Rationality - Mr Spock An Impossible Reality:
Professor Alex Kacelnik, Department of Zoology, University of Oxford has recently written about rationality in animals. For the purposes of clarity he divides rationality into three categories, derived from his perception of the main uses in Philosophy and Psychology (PP-rationality), in Economics (E-rationality) and in Evolutionary Biology (B-rationality). In his discussions, he gives the example of how rationality may be compromised in human chess players.
The Oxford Companion to Philosophy’s entry for “Rationality”:
This is a feature of cognitive agents that they exhibit when they adopt beliefs on the basis of appropriate reasons […] Aristotle maintained that rationality is the key that distinguishes human beings from other animals. […] A stone or a tree is non-rational because it is not capable of carrying out rational assessment. A being who is capable of being rational but who regularly violates the principles of rational assessment is irrational. […] Rational beliefs have also been contrasted with beliefs arrived at through emotion, faith, authority or by an arbitrary choice. (Brown 1995, p. 744)
The difficulties with PP-rationality are not limited to research with non-human animals. Many processes that give rise to the beliefs held by human subjects are in fact inaccessible to the holders of these beliefs, making it very hard to determine whether a belief has been arrived at on the basis of appropriate reasons. The hundred or so possibilities that chess masters are aware of examining before each actual move are a small subset of the available legal moves (de Groot 1965; Simon and Schaeffer 1992). It is likely that this subset is determined by unconscious processes that delve into the 50000 or so positions chess masters remember, and that choices are often made under the irrational influence of emotional or aesthetic factors without the player being aware of their influence or of their access to her full knowledge base of chess positions. Thus, even if the whole process ends in the belief that a given move is best, and if the player feels that she has arrived at this conclusion by reasoning, the elements that entered into her reasoning process may have been influenced by the kinds of mechanism that the present definition would explicitly exclude from rationality. If, say, the player has acquired a Pavlovian aversion to a given position because she saw it while she had a toothache, then she will play so as to avoid it, and in doing so, she will be influenced irrationally by her knowledge base, though this influence and the active parts of her knowledge base may be unconscious.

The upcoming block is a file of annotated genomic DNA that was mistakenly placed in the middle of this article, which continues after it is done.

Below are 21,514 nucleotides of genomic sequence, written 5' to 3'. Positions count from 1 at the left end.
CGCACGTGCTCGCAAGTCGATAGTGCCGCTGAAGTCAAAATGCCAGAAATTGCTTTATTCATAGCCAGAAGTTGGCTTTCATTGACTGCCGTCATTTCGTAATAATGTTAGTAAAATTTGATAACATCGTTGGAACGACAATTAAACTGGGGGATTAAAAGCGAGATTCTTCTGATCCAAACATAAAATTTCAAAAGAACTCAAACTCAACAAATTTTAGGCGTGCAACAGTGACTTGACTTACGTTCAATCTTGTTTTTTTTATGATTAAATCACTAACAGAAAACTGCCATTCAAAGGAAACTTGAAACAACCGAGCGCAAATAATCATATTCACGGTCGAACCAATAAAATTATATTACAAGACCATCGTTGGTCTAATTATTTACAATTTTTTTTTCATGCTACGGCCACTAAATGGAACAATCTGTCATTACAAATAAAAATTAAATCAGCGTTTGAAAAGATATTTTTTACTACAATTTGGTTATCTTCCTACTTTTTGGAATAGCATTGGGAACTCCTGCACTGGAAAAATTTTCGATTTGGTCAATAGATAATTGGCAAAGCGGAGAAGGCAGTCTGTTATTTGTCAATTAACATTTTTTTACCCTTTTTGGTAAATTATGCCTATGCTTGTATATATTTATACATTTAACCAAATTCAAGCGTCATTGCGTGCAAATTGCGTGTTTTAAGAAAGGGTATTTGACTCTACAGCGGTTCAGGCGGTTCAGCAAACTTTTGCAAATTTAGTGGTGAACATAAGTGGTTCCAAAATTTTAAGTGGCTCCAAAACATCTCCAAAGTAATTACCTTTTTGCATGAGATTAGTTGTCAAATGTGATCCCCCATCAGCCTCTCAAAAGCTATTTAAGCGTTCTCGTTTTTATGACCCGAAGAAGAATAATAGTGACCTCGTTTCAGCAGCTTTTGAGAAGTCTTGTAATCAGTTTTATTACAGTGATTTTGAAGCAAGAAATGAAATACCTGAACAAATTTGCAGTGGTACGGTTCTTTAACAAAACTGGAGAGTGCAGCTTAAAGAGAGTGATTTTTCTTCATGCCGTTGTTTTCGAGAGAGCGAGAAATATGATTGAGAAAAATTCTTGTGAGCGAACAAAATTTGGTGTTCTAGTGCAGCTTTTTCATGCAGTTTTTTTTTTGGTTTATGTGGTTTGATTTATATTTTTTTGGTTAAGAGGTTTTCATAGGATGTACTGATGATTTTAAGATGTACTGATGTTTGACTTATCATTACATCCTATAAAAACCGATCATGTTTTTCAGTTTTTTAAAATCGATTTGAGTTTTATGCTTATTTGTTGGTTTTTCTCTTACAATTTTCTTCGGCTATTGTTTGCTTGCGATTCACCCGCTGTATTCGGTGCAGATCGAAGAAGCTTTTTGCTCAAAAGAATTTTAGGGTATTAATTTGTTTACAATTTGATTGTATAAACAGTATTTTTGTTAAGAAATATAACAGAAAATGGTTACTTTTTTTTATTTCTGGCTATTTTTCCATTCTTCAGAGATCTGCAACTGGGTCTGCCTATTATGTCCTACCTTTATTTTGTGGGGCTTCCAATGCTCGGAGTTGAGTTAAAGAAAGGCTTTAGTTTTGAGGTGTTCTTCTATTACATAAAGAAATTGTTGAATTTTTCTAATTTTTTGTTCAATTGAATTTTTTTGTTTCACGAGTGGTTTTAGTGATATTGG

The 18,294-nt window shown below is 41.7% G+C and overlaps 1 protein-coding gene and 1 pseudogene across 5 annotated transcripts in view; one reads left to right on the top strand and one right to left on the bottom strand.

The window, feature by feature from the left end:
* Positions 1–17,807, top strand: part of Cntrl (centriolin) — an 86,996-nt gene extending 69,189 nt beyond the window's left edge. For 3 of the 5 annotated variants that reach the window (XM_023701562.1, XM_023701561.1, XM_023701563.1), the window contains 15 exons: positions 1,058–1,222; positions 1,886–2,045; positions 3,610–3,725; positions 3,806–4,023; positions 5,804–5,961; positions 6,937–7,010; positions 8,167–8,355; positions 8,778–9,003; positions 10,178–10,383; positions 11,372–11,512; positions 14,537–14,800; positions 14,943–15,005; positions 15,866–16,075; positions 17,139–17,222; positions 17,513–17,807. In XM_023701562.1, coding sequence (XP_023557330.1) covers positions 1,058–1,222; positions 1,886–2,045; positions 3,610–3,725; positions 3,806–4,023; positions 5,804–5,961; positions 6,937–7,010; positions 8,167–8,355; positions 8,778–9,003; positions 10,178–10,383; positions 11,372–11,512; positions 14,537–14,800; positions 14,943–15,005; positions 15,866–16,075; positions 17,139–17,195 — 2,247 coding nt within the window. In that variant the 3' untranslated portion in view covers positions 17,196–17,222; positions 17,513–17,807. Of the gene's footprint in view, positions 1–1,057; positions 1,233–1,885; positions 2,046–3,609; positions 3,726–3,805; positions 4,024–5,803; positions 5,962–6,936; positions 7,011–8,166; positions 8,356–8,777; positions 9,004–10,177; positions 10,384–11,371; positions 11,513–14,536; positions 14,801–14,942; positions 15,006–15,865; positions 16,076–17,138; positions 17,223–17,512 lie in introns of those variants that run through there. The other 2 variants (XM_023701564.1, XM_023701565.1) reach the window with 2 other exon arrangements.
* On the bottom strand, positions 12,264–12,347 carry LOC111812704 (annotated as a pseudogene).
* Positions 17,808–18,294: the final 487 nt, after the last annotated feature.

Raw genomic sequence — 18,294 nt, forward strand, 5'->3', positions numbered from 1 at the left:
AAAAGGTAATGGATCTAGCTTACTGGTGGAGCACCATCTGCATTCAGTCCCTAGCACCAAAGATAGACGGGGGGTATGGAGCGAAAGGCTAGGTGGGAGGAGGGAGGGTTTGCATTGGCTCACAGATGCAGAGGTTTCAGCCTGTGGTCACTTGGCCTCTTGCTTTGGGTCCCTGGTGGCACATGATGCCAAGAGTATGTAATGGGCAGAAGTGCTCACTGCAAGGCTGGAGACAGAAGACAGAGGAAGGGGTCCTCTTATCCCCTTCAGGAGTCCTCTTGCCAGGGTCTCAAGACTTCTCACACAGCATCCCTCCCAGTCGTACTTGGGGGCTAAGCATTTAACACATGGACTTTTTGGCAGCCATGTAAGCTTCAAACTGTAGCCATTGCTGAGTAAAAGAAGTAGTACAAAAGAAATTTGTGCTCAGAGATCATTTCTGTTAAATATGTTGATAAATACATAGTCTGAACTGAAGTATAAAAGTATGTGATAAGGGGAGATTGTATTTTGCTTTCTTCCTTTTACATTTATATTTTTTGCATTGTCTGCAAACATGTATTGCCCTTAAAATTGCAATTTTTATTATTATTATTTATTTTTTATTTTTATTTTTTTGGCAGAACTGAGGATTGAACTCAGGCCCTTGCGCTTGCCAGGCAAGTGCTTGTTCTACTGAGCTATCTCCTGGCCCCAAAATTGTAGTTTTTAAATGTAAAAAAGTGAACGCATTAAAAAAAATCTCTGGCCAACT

Rational Animals? Matthew Nudds and Susan Hurley, editors; Oxford University Press (2006).
Chapter 2. Meanings of rationality
Alex Kacelnik, Department of Zoology, University of Oxford